The Girl or The Boy?

October 15, 2013

Why we must rethink how we are bridging the gender gap

In my community, people say that ‘a child is a child’ – meaning that it does not matter whether a child is a boy or a girl; all children are valuable. If then you are a mother with secondary education as your highest level of education, what are you likely to aspire for your children? My guess is as good as yours; beyond secondary education. These aspirations are true for fathers as they are true for mothers regardless of the child’s gender. However, this may not always be true in all cultures. The fact is higher education attainment for the household heads positively improves the schooling and education decisions they make for their children.

Children at a school in Korogocho, a slum in Nairobi.

In Africa, more than three decades ago, household heads schooling decisions were biased against the girl-child. Consequently, opinion makers fronted the push for ‘girl-child’ education to bridge the gap resulting from the bias.

Interestingly, almost 30 years down the line, many development practitioners still use the same old strategy to close the opportunity gap between girls and boys, which is; create more opportunities for the disadvantaged girls, including setting aside more resources for them. Well, it’s not a bad strategy, after all it has been proven to work. Besides, its successes have led to opportunities for visibility of gender related activities, has had great fundraising power, and the girl-child movement has grown stronger. These very good successes need to be consolidated and translated into longer term gains for girls especially those born in cultural environments that slow down their potential. However, the push for the wellbeing of girls risks being crowded out by short-term benefits, while in fact the aim should be to go for longer term gains.

What am I talking about? In many cultures in Africa, and particularly those that provide limited opportunities for girls to excel in schooling and education, the household decision-making process is a male driven affair. With the gender movement consciously or unconsciously ignoring the boy-child, the next generation of household decision makers are guaranteed to remain less educated than their female counterparts. Two implications emerge from this scenario:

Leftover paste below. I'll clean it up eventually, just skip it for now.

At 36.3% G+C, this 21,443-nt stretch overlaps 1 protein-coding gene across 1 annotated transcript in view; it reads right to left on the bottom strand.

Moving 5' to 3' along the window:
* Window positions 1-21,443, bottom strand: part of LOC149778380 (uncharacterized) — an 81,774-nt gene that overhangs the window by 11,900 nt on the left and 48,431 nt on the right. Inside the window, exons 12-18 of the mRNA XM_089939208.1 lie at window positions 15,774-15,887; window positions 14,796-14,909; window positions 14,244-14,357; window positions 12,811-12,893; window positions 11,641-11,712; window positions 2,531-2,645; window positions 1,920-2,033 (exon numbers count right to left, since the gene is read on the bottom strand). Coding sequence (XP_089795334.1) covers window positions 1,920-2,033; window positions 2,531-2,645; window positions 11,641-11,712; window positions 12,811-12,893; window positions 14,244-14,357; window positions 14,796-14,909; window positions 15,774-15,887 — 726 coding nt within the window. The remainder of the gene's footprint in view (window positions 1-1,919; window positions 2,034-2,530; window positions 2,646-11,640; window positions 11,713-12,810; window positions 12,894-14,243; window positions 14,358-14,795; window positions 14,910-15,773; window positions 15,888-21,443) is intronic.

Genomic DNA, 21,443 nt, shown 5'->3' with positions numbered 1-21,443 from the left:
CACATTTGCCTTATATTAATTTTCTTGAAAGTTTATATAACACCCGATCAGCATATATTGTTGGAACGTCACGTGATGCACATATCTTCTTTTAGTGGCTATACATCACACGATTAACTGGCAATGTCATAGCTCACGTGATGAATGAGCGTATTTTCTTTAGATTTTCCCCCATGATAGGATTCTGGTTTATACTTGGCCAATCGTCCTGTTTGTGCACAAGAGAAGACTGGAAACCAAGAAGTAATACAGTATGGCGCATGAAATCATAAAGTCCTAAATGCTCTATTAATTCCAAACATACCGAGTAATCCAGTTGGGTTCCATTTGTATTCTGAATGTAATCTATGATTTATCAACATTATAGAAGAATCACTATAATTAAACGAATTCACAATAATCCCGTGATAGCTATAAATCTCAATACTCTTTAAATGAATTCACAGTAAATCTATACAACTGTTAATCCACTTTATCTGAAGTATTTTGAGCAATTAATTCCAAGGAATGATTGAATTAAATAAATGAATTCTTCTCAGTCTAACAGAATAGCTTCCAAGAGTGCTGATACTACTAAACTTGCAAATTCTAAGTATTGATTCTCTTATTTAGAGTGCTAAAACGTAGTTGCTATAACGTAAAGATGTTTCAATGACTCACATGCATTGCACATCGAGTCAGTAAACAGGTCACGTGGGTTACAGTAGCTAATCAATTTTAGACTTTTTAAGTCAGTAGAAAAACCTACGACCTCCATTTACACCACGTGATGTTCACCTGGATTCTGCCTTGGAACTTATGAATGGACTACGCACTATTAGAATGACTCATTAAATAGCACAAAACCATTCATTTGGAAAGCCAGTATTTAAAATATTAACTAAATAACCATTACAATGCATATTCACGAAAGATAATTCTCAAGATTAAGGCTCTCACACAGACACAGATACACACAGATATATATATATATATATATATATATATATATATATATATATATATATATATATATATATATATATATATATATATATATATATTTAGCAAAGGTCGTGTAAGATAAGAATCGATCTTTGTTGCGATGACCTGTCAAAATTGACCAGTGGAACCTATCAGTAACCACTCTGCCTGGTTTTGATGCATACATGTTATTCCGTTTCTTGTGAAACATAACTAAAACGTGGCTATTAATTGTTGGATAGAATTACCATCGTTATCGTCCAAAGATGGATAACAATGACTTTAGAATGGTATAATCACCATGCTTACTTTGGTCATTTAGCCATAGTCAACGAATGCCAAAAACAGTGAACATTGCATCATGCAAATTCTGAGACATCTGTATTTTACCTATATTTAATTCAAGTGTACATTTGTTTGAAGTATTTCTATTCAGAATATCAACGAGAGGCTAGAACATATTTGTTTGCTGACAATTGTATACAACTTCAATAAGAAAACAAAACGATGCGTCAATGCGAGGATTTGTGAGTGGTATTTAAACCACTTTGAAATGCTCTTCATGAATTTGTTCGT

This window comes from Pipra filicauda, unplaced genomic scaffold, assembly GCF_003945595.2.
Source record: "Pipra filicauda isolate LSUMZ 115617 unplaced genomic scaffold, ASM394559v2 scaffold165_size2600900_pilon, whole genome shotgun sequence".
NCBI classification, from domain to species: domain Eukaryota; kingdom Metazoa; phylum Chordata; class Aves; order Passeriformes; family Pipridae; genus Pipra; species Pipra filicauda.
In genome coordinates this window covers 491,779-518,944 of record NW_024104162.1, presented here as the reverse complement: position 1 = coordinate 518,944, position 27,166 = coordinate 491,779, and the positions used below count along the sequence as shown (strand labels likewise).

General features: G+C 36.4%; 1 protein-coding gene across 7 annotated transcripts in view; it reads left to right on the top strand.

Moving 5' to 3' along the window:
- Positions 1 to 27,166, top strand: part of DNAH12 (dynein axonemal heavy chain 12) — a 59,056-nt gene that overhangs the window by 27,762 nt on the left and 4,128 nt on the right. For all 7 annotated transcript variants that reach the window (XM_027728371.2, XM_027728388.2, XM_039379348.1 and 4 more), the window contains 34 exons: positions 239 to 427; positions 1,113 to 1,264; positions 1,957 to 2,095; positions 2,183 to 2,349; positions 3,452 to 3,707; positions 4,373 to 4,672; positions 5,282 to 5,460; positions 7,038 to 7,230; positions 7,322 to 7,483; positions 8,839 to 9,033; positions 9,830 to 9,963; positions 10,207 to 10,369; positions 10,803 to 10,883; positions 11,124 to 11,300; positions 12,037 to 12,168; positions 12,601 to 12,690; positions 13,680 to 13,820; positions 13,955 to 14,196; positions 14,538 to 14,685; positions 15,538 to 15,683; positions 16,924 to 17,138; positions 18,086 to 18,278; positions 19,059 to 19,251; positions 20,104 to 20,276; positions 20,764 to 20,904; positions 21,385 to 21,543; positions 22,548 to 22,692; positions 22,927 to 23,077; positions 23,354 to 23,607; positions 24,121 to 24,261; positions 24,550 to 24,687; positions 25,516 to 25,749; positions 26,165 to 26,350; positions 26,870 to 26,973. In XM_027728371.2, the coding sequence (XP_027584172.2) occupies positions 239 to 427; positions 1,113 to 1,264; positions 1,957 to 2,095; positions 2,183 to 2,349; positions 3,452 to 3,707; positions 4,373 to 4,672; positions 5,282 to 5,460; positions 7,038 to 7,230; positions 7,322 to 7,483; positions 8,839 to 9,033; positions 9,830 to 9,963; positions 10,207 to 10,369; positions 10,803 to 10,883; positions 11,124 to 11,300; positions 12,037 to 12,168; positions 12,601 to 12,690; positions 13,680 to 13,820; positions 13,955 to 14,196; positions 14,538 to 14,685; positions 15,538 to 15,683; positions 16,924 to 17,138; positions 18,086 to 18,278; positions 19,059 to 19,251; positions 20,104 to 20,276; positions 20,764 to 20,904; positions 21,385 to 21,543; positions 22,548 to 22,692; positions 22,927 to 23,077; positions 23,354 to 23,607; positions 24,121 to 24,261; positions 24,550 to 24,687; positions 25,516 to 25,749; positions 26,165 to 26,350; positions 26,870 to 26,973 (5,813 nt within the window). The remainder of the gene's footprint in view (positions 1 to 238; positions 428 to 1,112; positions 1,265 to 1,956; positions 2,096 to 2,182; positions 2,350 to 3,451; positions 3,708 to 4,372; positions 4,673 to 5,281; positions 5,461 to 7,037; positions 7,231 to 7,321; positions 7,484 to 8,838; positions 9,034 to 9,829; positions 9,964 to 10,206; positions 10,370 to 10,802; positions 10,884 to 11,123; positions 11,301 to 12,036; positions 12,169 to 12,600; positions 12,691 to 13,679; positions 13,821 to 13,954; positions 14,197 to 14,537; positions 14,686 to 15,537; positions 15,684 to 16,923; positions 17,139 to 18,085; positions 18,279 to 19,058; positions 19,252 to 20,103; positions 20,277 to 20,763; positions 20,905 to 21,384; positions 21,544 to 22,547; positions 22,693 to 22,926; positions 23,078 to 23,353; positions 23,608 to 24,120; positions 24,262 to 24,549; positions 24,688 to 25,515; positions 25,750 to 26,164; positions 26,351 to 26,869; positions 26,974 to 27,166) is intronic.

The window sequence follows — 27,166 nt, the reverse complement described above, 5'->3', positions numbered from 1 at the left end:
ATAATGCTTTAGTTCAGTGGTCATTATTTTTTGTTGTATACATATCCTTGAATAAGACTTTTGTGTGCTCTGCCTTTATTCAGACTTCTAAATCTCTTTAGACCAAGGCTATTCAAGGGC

1. The gender crusade has more work to do, (and perhaps this is an opportunity to attract more funding) as the less educated male household heads continue to make decisions that disadvantage the girls;
  2. Girls who are born in these next generation households that will be led by less educated males have poor chances of realizing their potential. This creates a dependency syndrome because the gender movement must then come back to “rescue” them.

I know you are at this point wondering where I am going with all this. My point is, how do you break this dependency syndrome, this vicious cycle if you like? One way of dealing with it is to consciously focus on both the girls and the boys because as my people say, ‘a child is a child’. This way, you increase the number of next generation male household heads who have more education. With more educated male household heads, who inherently are the custodian and gate-keepers in their slow transforming cultural environment, more girls stand a much better chance of realizing their potential. Girls born in a household with an educated male head will have a better chance of realizing their potential and will not require to be ‘rescued’. However, as in any society there will always be exemptions and there will be instances where this will not hold.

To cut a long story short, in cultural environments that are slow to transform, girls will be the main beneficiary in the longer term if the gender movement deliberately targets both the girl-child and boy-child in its education agenda.

By Dr. Moses Ngware is a research scientist and head of the Education Research Program at APHRC. Please follow him on Twitter @mngware